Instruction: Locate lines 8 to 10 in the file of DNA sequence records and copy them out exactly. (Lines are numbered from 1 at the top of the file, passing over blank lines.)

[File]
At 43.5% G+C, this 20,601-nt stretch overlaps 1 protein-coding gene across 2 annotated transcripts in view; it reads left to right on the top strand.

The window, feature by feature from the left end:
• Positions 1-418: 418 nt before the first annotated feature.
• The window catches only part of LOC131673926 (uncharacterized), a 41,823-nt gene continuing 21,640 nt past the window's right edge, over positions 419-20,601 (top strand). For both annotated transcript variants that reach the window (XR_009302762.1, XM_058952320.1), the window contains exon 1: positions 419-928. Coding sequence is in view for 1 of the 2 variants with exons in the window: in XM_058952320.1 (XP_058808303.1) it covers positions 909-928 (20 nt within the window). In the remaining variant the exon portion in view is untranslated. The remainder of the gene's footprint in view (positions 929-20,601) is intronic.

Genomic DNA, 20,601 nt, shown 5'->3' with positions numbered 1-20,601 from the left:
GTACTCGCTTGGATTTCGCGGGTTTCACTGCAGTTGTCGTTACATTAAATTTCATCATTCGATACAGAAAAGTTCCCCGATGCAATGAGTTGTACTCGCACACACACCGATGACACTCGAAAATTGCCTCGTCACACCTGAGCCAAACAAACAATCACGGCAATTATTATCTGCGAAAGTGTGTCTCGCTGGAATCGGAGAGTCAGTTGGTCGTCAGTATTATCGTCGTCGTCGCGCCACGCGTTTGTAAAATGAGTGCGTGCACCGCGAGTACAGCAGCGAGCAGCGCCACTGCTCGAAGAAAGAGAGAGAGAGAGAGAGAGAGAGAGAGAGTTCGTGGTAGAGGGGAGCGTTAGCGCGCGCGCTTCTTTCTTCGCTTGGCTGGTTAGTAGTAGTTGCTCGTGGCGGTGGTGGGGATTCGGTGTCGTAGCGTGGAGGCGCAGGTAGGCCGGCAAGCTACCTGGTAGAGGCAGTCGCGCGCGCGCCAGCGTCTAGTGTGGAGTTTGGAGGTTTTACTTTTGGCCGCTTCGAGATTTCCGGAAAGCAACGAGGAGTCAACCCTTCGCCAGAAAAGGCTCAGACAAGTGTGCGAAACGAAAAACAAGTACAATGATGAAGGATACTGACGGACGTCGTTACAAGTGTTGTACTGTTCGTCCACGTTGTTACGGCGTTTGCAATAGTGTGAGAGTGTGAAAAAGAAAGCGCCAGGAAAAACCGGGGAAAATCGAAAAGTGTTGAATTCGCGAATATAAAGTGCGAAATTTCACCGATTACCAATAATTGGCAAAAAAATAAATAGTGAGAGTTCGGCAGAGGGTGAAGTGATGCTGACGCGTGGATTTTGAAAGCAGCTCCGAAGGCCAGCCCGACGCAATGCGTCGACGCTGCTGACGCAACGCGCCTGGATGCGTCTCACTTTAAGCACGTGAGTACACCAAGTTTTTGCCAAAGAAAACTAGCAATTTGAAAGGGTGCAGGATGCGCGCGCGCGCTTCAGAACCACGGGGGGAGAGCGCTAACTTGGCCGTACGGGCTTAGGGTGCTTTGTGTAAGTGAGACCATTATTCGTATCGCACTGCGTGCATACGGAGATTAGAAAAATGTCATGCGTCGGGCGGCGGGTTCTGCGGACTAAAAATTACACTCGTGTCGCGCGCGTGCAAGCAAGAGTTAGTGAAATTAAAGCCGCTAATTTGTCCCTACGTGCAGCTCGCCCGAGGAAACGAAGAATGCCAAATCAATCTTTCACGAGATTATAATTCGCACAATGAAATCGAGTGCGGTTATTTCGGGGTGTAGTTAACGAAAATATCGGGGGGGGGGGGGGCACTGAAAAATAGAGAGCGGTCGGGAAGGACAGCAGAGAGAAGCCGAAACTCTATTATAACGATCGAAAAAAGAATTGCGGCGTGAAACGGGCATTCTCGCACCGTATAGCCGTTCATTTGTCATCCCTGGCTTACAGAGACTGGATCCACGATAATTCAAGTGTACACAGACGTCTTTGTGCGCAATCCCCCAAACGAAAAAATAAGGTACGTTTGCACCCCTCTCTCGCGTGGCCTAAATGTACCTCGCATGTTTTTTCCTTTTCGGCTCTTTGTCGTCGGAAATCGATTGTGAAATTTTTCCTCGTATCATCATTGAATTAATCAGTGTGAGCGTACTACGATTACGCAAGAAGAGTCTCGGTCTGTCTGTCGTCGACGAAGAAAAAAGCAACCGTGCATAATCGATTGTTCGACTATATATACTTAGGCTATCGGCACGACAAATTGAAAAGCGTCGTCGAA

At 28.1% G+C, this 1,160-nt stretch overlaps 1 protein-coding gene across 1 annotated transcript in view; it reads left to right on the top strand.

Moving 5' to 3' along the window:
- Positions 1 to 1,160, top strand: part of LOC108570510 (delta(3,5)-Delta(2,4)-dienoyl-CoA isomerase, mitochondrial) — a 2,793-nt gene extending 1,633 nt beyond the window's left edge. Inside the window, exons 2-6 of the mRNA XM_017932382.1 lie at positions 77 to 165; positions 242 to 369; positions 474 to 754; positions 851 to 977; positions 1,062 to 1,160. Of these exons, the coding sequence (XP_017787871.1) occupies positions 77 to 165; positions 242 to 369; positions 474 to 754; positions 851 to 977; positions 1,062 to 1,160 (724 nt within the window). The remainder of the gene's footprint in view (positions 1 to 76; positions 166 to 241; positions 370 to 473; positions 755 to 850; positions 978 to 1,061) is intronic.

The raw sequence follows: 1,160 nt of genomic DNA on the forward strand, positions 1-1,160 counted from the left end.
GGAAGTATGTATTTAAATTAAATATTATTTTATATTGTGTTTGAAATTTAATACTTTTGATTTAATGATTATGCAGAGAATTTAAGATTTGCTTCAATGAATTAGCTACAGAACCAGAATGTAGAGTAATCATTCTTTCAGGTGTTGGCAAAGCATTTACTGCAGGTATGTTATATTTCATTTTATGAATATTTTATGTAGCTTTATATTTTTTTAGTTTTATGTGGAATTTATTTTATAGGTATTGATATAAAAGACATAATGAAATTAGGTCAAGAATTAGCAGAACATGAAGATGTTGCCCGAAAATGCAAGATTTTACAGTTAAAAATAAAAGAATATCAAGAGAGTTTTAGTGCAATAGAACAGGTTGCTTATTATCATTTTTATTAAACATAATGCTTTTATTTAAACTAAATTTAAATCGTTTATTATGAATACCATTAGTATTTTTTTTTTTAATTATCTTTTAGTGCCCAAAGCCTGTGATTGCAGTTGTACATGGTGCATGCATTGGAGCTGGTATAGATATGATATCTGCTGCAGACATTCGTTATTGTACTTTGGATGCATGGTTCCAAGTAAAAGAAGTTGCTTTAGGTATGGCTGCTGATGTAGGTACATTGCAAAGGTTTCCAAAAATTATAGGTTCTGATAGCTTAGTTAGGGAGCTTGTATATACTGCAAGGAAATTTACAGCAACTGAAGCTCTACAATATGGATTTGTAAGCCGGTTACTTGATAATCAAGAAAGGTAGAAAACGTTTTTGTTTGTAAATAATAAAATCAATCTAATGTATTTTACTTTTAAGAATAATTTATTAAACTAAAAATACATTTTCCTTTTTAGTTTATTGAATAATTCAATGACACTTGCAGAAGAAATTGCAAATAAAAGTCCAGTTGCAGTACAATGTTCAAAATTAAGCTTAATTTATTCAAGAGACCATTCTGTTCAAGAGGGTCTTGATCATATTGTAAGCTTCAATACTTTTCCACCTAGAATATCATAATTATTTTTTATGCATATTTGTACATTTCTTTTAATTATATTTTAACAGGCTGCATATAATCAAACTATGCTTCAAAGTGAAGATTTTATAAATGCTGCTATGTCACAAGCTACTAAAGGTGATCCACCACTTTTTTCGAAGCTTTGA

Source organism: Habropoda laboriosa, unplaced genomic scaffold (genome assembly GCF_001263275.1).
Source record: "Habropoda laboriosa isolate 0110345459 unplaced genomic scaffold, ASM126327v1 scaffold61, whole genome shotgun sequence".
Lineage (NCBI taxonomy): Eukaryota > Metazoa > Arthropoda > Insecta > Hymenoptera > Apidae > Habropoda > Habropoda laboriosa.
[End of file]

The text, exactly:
Moving 5' to 3' along the window:
- Positions 1 to 1,160, top strand: part of LOC108570510 (delta(3,5)-Delta(2,4)-dienoyl-CoA isomerase, mitochondrial) — a 2,793-nt gene extending 1,633 nt beyond the window's left edge. Inside the window, exons 2-6 of the mRNA XM_017932382.1 lie at positions 77 to 165; positions 242 to 369; positions 474 to 754; positions 851 to 977; positions 1,062 to 1,160. Of these exons, the coding sequence (XP_017787871.1) occupies positions 77 to 165; positions 242 to 369; positions 474 to 754; positions 851 to 977; positions 1,062 to 1,160 (724 nt within the window). The remainder of the gene's footprint in view (positions 1 to 76; positions 166 to 241; positions 370 to 473; positions 755 to 850; positions 978 to 1,061) is intronic.

The raw sequence follows: 1,160 nt of genomic DNA on the forward strand, positions 1-1,160 counted from the left end.